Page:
Fiamē Naomi Mata'Afa: One of the major infrastructure projects, especially with the World Bank and other partners, is the main road between Apia, the capital, and the airport. So, that's a very key highway for connectivity, which also ties in with the airport developments and the ports on that side of the island that links where our pier is, to our other bigger island, Savai'i. So, all those projects are interwoven. We also have a number of what we call cross-island roads. And so, we have a major project that is just about to start that connects the north coast of this island, Tuvalu, to the southern coast. That will be quite a significant upgrade. For the big island in Savai'i, we of course have the roading infrastructure. The infrastructure there holds up quite well. But with Savai'i, there's been a large investment in water. We're possibly looking at a hydro project there, but there've been issues around landholding with the villages and the communities. So, I think we have to be a lot more inclusive in the consultation process so that communities understand the objective is to ensure our services to that large island. And that hydro really is perhaps one of the more sustainable renewable sources. But also, looking at models of how the communities themselves, because it is their customary land. How they can become shareholders, perhaps, in the modeling of how we can put together a large project.
Srimathi Sridhar: You're a trailblazer in regional politics, and the first female Prime Minister of Samoa. How do you see the role of women developing?
Fiamē Naomi Mata'Afa: So, when you look through the gender lens and the role and the function of women, it's still very much family-based. The social construct hasn't reached an economic stage where there are services that can take that burden off women, right? They still very much carry that with the impact of climate change, on top of it.
Srimathi Sridhar: And Prime Minister, what are other challenges that Samoa is facing, and what does it need to do to overcome them?
Fiamē Naomi Mata'Afa: It's education. It's very key. And unfortunately, talking about our SDGs and so forth, the indicators for us is not a positive one. I think we've lost some ground on that. And I think, as an incoming administration, we really have to return to those very basic tenets of development, to ensure at least an equity of development through the education process. The health area is still very much a challenge for Samoa. So, when you are looking at a population and their health statistics aren't good, and you're looking at the education, they're not good, then you really do need to revise where you put your priorities.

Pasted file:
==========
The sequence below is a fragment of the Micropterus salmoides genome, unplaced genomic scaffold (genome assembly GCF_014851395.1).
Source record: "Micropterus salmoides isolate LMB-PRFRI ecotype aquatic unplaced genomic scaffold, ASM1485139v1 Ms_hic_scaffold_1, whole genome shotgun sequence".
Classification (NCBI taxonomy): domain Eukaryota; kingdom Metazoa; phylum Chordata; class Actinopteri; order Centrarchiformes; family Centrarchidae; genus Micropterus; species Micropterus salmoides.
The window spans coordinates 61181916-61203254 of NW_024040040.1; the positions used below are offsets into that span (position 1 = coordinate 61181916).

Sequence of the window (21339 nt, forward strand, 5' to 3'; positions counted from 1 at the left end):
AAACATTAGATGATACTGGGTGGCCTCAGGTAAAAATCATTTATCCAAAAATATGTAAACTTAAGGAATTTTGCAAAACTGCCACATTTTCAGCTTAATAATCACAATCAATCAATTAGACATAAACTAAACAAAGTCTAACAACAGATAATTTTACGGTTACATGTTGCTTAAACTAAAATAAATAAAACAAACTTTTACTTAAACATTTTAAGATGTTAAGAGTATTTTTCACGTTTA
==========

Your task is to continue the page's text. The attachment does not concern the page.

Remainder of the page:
Srimathi Sridhar: And finally, it's COP28. What would be the strongest message you'd like to share with the international community and development institutions?
Fiamē Naomi Mata'Afa: Well, I don't think there's anything new. We've been talking about this for a long time. We know what the challenge is. We know the targets that we need to reach if we are to survive the 1.5, and also the resourcing to be able to respond, and the equity around how do we distribute that. And of course, once again, smaller communities and countries, the access to the facilities that are there. Of course, the newer issues are around loss and damage. And we began last year in [inaudible] putting it on the agenda. So, although it doesn't seem very clear where that's going, at least we've begun and progressing on that. Now, there are some, of course, legal issues that some of our other neighbors in the Pacific have taken leadership on. Vanuatu and Tuvalu issues around sovereignty, when you lose your physical landmarks, and how does that impact on sovereignty? So, from our region, because of what's happening to us, very pertinent and critical to the situation of the Pacific.
[16:49] Srimathi Sridhar: Many thanks to her Excellency, the Honorable Fiamē Naomi Mata'Afa, Prime Minister and Minister for Foreign affairs and Trade of Samoa. The United Nations Environment program, UNEP, plays a critical role in discussions around climate, nature and pollution. And I wanted to speak to them about how we can end poverty on a livable planet. But first, let's hear from another activist, this time in West Africa.
Kenny McCarthy: My name is Kenny McCarthy. I live in Accra, Ghana. I am most concerned by the lack of concern for the climate crisis in general. So, for example, in Accra, Ghana, when I was growing up and when I was a child, if I wanted to drink a bottle of Coke, I would be sent to the store with a basket and a napkin, and that's how we bought our stuff. And somewhere along the line, plastic bags were introduced, and now the entire city is littered. Our gutters are choked with plastic. There's plastic in our grounds. It's everywhere. And the same way we chose as individuals to change to plastic bags to cause the problem, we can switch back to tote bags and reusable bags to become the solution in some way to this problem. So, a livable planet is one that has clean water, is one that has adequate temperatures for different species, different plants, different animals to grow and to live a good quality of life.
[18:06] Srimathi Sridhar: So, let's get to the scale of the challenge for the global community. Inger Andersen, Executive Director of the United Nations Environment Program, join me from Nairobi. I began by asking her to paint a picture of the threats to the planet.